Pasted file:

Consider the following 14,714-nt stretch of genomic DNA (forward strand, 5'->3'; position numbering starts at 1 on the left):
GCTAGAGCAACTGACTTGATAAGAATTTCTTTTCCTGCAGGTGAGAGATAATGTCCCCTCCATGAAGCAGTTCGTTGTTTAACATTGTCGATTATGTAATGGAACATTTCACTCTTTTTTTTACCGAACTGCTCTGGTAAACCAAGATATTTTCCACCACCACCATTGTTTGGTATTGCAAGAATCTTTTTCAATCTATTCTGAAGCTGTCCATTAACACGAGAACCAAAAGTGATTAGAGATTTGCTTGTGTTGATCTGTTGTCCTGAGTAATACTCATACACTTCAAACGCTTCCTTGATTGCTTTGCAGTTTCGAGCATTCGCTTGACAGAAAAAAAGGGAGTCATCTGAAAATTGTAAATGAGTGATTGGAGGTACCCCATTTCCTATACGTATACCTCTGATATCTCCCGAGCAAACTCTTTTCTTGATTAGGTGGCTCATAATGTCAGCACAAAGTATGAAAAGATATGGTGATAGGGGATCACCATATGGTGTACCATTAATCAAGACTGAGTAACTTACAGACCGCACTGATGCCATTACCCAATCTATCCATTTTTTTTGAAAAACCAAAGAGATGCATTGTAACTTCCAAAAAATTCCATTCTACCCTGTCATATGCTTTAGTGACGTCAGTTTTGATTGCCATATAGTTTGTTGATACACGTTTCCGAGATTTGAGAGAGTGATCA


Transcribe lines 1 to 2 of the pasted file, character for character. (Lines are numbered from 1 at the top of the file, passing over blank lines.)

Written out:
Consider the following 14,714-nt stretch of genomic DNA (forward strand, 5'->3'; position numbering starts at 1 on the left):
GCTAGAGCAACTGACTTGATAAGAATTTCTTTTCCTGCAGGTGAGAGATAATGTCCCCTCCATGAAGCAGTTCGTTGTTTAACATTGTCGATTATGTAATGGAACATTTCACTCTTTTTTTTACCGAACTGCTCTGGTAAACCAAGATATTTTCCACCACCACCATTGTTTGGTATTGCAAGAATCTTTTTCAATCTATTCTGAAGCTGTCCATTAACACGAGAACCAAAAGTGATTAGAGATTTGCTTGTGTTGATCTGTTGTCCTGAGTAATACTCATACACTTCAAACGCTTCCTTGATTGCTTTGCAGTTTCGAGCATTCGCTTGACAGAAAAAAAGGGAGTCATCTGAAAATTGTAAATGAGTGATTGGAGGTACCCCATTTCCTATACGTATACCTCTGATATCTCCCGAGCAAACTCTTTTCTTGATTAGGTGGCTCATAATGTCAGCACAAAGTATGAAAAGATATGGTGATAGGGGATCACCATATGGTGTACCATTAATCAAGACTGAGTAACTTACAGACCGCACTGATGCCATTACCCAATCTATCCATTTTTTTTGAAAAACCAAAGAGATGCATTGTAACTTCCAAAAAATTCCATTCTACCCTGTCATATGCTTTAGTGACGTCAGTTTTGATTGCCATATAGTTTGTTGATACACGTTTCCGAGATTTGAGAGAGTGATCA